How to use a dictionary to support literature study

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pockDictionaries can be invaluable in studying literature. Literature authors craft their words, so many novels, plays or poems have unusual words or difficult constructions you won’t encounter in everyday conversations, while some words are unique to specific works of literature, or to the literature of a particular author, era or movement. A dictionary can also equip you with the vocabulary to analyse texts or explain literary concepts.

1. Definitions of difficult or unusual words

These could be any words used in a novel, play, or poem that you don’t know the meaning of. Looking up their exact meaning and various senses in a dictionary may clarify or change your perspective or understanding of the text. Some may be labelled ‘literary’, but others may be non-literary – although unusual – words you would encounter outside of literature too. Examples of these are abode, crapulous, occidental, serpent, unman, visage, or woe.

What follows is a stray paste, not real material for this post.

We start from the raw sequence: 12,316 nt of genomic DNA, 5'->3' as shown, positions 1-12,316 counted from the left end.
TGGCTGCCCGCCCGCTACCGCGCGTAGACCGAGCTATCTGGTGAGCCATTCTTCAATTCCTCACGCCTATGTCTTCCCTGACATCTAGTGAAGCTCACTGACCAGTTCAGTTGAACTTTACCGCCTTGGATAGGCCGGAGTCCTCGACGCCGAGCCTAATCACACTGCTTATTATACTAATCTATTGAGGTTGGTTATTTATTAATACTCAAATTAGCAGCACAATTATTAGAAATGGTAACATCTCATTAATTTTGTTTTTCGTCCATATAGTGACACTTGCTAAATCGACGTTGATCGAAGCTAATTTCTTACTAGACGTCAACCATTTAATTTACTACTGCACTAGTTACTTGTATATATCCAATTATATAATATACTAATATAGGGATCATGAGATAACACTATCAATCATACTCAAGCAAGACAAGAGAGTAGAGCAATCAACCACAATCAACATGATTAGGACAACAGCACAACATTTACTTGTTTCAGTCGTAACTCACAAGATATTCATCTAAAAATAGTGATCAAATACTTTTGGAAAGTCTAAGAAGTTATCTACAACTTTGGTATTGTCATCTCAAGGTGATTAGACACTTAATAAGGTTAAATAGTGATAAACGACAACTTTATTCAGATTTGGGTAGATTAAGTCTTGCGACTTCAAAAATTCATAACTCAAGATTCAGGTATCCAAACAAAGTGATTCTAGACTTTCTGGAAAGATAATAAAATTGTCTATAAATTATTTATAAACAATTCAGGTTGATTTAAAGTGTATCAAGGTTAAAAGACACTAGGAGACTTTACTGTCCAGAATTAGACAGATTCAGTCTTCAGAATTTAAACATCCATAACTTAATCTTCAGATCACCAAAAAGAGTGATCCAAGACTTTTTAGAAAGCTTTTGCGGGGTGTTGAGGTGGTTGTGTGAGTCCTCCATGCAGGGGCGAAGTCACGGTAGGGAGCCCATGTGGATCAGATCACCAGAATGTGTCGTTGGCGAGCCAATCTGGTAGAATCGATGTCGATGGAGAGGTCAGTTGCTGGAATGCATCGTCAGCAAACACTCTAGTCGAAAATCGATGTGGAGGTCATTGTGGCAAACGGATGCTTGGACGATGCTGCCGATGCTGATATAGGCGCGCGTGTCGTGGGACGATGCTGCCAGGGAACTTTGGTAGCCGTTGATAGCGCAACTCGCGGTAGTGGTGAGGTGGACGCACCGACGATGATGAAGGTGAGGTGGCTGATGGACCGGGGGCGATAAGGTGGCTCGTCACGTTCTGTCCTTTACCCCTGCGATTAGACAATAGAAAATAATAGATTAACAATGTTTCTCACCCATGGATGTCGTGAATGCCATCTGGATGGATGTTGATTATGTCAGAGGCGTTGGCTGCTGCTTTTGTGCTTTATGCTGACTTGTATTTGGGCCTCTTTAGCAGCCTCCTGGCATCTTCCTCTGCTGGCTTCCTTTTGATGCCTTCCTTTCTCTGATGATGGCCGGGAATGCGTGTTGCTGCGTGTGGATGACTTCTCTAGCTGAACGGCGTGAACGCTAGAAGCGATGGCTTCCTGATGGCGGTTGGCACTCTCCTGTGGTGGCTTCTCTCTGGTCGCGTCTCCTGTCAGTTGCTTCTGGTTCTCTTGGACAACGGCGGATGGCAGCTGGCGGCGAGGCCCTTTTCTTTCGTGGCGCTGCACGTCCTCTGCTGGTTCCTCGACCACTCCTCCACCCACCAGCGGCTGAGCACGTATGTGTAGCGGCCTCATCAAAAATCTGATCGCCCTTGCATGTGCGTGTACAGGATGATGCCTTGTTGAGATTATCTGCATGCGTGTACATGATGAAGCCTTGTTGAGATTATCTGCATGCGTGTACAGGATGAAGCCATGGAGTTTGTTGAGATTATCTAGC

2. Literary terms and concepts

A good South African school dictionary would include definitions of basic literary terms and concepts you should know when studying literature. These will equip you with the vocabulary to criticise or write about a text, for instance in an essay, and help you to understand and answer comprehension tests or exam questions. Examples of these are assonance, onomatopoeia, satire, Shakespearean, storyline, tragic, or tragicomedy.

3. Understanding literature from the past

Language is always changing, and language from long ago, such as from the Elizabethan Era (end of the 16th century) when Shakespeare wrote his plays, may seem incomprehensible to readers today. Some school dictionaries include literature texts in their corpus (the pool of words from which the entries in the dictionary are selected) with the result that the dictionary will cover literary words as well. Examples of archaic, dated or literary words are accursed, adieu, afar, bard, greensward, o’er, oft, ‘tis, or yonder.

4. Words that have their origin in literature texts

Some literary words or terms have become part of our everyday language. Your dictionary may show the origins of such words and clarify what would be impossible to guess unless you knew the context these words first appeared in. Examples of these are bowdlerize, Romeo, sea change, Svengali, or witching hour.

(All the examples above appear in the new Oxford South African Pocket Dictionary, 4th edition, now available in bookstores.)

 

 

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